Now here is an initiative from Nanny that has in theory, I think, a decent motive. However, I am not fully decided as to whether this is intrusive or merely an amateurish attempt to be helpful.
The Department of Health is training supermarket staff (Sainsbury's initially) to "observe" (some say "spy on") customer shopping baskets.
The rationale being that a well trained "observer" will be able to identify if someone is shopping for another person who may be ill or elderly etc.
Nanny wants to find the "hidden carers" in society, in order to offer these people more help.
Apparently the cashiers who have been trained will, once they have identified a "hidden carer", ask customers about their personal circumstances while serving them and then put them in touch with charities that can provide information on financial/practical help etc.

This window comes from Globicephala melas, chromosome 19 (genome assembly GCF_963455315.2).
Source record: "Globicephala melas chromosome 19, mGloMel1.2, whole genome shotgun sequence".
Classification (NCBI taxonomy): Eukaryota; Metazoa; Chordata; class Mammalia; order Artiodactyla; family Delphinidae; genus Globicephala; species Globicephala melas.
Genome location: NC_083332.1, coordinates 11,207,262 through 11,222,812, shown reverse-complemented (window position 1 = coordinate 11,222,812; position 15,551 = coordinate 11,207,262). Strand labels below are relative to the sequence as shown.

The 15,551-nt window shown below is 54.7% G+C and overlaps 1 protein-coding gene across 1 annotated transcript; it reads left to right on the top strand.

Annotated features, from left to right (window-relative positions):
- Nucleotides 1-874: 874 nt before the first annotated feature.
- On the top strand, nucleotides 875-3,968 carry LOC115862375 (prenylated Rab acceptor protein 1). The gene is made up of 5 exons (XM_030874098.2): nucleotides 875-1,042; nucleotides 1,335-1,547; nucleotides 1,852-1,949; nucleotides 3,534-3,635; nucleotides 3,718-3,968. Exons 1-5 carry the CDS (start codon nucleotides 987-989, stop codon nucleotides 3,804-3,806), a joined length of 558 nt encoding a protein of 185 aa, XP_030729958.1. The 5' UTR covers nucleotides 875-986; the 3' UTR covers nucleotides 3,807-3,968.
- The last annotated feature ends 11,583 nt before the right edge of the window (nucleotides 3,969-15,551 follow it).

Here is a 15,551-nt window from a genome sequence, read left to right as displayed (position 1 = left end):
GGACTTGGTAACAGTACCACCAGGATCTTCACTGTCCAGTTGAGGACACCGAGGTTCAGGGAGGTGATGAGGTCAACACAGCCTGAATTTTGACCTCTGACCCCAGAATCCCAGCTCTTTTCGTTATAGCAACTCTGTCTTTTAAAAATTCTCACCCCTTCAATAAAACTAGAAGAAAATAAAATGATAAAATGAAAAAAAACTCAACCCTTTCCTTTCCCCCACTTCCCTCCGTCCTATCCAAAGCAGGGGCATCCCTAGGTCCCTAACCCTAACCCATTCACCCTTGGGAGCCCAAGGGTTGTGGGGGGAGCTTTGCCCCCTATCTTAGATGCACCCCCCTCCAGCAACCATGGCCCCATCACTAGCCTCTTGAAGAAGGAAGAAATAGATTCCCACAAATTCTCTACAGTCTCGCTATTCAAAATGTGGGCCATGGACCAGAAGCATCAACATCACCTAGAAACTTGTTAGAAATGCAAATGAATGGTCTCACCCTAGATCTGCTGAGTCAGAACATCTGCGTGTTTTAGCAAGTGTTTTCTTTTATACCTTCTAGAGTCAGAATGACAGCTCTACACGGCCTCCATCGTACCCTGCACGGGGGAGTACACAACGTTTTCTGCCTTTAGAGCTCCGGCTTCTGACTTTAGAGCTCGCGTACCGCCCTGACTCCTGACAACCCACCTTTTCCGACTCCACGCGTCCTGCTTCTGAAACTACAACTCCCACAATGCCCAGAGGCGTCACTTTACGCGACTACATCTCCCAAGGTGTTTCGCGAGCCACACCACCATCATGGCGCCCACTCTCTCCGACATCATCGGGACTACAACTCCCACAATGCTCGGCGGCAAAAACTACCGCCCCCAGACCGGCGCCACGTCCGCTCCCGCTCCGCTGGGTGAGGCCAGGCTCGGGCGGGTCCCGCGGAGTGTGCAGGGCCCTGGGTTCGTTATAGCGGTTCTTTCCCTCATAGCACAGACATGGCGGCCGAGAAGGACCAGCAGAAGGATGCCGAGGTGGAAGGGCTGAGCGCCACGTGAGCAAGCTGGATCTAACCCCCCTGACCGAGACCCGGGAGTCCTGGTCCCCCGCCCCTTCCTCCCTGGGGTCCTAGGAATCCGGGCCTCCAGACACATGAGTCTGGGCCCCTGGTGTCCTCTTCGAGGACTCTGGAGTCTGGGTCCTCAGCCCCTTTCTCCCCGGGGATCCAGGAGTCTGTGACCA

Now I do recognise that many people who care for someone else need help. I can also see that this scheme appears to be very well intentioned.
However, there is something nagging at the back of my mind that makes me feel uncomfortable about training up "civilians" to "observe" ("spy on") other civilians.
I would also like to know in which supermarket Nanny does her shopping, where she thinks a cashier has the time to chat with a customer (as a queue patiently waits and grows behind the "hidden carer"). I have never come across a supermarket where the staff, or customers, have the time to chat beyond a few pleasantries about the weather.
What are your views about this scheme?
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